Tropentag, September 15 - 17, 2021, hybrid conference
"Towards shifting paradigms in agriculture for a healthy and sustainable future"
Rural Turkana Food Environment: Consumers’ Perspectives
Irene Induli1, Marisa Nowicki1, Francis Odhiambo Oduor1, Céline Termote2
1Alliance of Bioversity International and CIAT, Food Environment and Consumer Behaviour, Kenya
2Alliance of Bioversity International and CIAT, Food Environment and Consumer Behaviour, Kenya
The Food Environment (FE) study was conducted in Turkana county, Kenya, one of the arid regions in the country. Loima and Turkana South sub-counties were purposively selected because of security and access. To our knowledge, no FE studies have been previously conducted in these areas. 10 community healthy units (CHUs) were randomly selected. With the help of Community Health Volunteers, 2 households were purposively selected from the 10 CHUs to ensure interviewees were conversant with their FE. Target respondents were people who regularly acquire food in households, mainly men and their wives.
In-depth interviews were used for data collection. The interviews were conducted in the local Turkana language following a predetermined question guide. 18 interviews were conducted in 10 health units. The interviews were recorded and later transcribed for analysis.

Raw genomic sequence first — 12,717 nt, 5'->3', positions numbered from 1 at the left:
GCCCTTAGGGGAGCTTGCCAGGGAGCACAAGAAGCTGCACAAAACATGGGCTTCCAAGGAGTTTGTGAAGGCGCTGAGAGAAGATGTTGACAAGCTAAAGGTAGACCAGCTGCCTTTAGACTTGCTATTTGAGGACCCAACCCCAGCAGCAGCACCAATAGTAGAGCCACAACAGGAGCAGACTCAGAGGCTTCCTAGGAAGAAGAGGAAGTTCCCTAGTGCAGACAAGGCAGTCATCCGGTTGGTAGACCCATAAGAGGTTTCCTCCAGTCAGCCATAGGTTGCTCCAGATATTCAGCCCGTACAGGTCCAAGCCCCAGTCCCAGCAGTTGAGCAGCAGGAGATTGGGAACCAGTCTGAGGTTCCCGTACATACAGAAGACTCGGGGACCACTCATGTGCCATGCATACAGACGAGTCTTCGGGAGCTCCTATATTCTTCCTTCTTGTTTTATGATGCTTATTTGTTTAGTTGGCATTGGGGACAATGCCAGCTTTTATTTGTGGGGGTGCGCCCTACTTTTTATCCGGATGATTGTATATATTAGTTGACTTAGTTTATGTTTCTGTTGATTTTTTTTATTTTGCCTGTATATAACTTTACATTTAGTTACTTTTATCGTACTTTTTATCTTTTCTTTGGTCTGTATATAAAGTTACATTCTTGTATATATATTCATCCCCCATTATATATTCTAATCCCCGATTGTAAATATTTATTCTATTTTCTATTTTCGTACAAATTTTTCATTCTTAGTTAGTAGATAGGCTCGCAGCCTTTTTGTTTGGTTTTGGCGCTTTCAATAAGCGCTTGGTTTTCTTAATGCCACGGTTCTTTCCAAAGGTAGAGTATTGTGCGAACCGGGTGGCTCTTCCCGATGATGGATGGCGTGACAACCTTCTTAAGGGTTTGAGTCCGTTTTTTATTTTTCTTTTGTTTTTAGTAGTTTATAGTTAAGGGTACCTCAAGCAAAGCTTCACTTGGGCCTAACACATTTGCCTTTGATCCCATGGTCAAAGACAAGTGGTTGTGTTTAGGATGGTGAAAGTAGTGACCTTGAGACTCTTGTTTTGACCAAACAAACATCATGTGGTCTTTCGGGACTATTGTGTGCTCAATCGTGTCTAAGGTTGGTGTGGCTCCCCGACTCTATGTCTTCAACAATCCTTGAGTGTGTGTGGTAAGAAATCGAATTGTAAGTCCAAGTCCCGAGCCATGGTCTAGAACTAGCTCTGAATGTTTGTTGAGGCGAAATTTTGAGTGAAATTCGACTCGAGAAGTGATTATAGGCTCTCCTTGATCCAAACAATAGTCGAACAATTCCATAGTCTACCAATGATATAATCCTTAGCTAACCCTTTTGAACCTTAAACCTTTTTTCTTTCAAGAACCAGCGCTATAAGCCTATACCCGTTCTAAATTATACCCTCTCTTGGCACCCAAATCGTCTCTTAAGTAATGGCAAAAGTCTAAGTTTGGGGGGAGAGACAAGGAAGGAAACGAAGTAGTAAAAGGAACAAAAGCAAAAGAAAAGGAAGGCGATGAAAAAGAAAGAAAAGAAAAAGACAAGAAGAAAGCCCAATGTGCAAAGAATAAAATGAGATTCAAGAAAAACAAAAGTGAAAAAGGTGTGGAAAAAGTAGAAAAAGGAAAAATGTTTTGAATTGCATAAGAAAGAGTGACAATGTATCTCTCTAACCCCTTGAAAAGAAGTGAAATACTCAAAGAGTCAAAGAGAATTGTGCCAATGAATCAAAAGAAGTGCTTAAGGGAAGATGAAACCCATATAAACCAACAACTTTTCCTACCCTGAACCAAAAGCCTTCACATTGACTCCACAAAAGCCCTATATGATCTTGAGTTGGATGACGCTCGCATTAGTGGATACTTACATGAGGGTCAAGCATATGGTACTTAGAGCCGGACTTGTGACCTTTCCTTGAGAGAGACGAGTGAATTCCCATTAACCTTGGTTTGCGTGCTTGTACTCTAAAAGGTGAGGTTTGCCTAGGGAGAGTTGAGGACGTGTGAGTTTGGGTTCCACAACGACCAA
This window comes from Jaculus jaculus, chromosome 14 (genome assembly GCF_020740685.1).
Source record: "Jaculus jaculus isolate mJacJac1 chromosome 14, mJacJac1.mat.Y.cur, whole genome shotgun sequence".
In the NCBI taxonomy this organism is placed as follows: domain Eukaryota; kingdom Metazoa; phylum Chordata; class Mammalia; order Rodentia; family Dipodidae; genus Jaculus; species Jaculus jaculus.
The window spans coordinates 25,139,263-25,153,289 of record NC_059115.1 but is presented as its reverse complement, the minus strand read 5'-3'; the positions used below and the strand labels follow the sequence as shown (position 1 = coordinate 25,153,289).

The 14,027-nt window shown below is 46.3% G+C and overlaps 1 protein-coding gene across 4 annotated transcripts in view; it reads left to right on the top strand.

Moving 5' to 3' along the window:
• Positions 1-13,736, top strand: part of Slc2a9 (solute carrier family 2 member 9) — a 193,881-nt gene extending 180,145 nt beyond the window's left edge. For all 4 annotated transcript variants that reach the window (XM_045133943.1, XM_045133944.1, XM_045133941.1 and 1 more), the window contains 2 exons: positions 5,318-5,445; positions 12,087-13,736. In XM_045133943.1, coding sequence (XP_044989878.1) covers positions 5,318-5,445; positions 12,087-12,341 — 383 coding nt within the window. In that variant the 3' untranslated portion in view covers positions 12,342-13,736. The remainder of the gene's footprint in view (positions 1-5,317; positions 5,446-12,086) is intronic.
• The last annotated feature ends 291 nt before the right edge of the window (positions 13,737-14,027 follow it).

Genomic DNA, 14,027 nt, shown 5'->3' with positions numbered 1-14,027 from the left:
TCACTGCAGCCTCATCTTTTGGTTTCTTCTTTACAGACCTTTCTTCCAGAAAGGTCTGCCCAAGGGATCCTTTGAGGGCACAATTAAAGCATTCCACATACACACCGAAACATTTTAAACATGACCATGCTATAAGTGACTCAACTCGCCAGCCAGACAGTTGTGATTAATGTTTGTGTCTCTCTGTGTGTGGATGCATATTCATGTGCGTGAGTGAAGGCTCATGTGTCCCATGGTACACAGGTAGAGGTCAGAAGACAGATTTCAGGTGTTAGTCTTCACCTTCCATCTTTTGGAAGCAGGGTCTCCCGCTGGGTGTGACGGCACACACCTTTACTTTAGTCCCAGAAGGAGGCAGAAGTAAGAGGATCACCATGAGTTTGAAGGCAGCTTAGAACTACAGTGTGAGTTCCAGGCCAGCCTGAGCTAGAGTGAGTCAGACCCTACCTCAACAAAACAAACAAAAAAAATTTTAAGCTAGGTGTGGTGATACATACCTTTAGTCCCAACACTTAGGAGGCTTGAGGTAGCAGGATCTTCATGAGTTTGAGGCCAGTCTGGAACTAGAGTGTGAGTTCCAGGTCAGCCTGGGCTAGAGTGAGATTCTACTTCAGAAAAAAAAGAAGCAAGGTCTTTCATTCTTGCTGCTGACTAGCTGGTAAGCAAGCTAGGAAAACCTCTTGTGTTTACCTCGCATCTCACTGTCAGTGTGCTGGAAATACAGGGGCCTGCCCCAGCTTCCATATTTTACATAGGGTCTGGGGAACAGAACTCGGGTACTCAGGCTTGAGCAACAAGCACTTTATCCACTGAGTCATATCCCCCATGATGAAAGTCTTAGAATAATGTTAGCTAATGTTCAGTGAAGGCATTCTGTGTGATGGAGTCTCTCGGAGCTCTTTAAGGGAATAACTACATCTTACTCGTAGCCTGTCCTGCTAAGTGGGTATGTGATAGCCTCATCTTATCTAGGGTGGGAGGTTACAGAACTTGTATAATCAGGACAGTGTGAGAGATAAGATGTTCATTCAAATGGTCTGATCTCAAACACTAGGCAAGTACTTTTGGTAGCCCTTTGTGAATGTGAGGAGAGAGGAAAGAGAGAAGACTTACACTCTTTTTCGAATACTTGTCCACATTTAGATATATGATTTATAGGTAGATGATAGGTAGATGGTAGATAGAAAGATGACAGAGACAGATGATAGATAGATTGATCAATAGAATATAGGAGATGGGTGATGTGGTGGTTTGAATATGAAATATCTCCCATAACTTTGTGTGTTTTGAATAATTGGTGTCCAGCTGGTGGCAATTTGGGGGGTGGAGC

From preliminary findings, the main source of food was shops/markets (89%). More than 50% said foods produced from their own farms were safer to consume and of better quality. 72% regularly utilised barter trade to acquire food.
High food pricing was attributed to high transport costs, government taxes and reduced productivity due to unpredictable weather. All households equated food quality to nutrient content of food. Packaged foods were deemed safe and less contaminated; but their preference was divided, with 50% preferring locally prepared/produced foods over packaged foods.
Only 22% of households utilised wild foods (WFs), although they all indicated their neighbours consumed. All participants cited several wild edible fruits and vegetables- the sources and preparation methods. This may suggest there is stigma associated with utilising wild foods; despite them substituting domesticated foods during scarcity.
From the findings, more research should be done on nutrient content of WFs, and the information disseminated to communities to encourage consumption and domestication of these foods for food and nutrition security.
Informal food sources like the wild and barter trade are important in rural populations, hence should be acknowledged in food security policies and programs.
Data analysis is ongoing. More will be presented in the conference.
Keywords: Food Quality and Safety, rural Food Environment, Wild Foods
Contact Address: Irene Induli, Alliance of Bioversity International and CIAT, Food Environment and Consumer Behaviour, 00200 Nairobi, Kenya, e-mail: i.indulicgiar.org